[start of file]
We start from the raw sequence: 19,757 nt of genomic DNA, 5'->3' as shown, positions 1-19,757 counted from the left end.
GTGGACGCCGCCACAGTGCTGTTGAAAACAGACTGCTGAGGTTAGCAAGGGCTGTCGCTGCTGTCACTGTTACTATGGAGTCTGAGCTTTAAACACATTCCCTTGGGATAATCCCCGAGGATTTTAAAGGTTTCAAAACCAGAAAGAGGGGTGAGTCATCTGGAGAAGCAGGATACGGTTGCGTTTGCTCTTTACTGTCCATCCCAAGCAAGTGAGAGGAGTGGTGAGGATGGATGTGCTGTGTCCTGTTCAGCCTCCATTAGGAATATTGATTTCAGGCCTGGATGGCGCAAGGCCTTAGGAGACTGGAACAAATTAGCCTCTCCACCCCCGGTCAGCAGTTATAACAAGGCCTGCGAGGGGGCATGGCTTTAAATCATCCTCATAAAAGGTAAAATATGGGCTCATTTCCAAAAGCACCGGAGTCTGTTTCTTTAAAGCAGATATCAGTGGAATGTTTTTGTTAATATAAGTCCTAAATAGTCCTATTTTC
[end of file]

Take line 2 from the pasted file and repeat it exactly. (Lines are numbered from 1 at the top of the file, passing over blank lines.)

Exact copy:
GTGGACGCCGCCACAGTGCTGTTGAAAACAGACTGCTGAGGTTAGCAAGGGCTGTCGCTGCTGTCACTGTTACTATGGAGTCTGAGCTTTAAACACATTCCCTTGGGATAATCCCCGAGGATTTTAAAGGTTTCAAAACCAGAAAGAGGGGTGAGTCATCTGGAGAAGCAGGATACGGTTGCGTTTGCTCTTTACTGTCCATCCCAAGCAAGTGAGAGGAGTGGTGAGGATGGATGTGCTGTGTCCTGTTCAGCCTCCATTAGGAATATTGATTTCAGGCCTGGATGGCGCAAGGCCTTAGGAGACTGGAACAAATTAGCCTCTCCACCCCCGGTCAGCAGTTATAACAAGGCCTGCGAGGGGGCATGGCTTTAAATCATCCTCATAAAAGGTAAAATATGGGCTCATTTCCAAAAGCACCGGAGTCTGTTTCTTTAAAGCAGATATCAGTGGAATGTTTTTGTTAATATAAGTCCTAAATAGTCCTATTTTC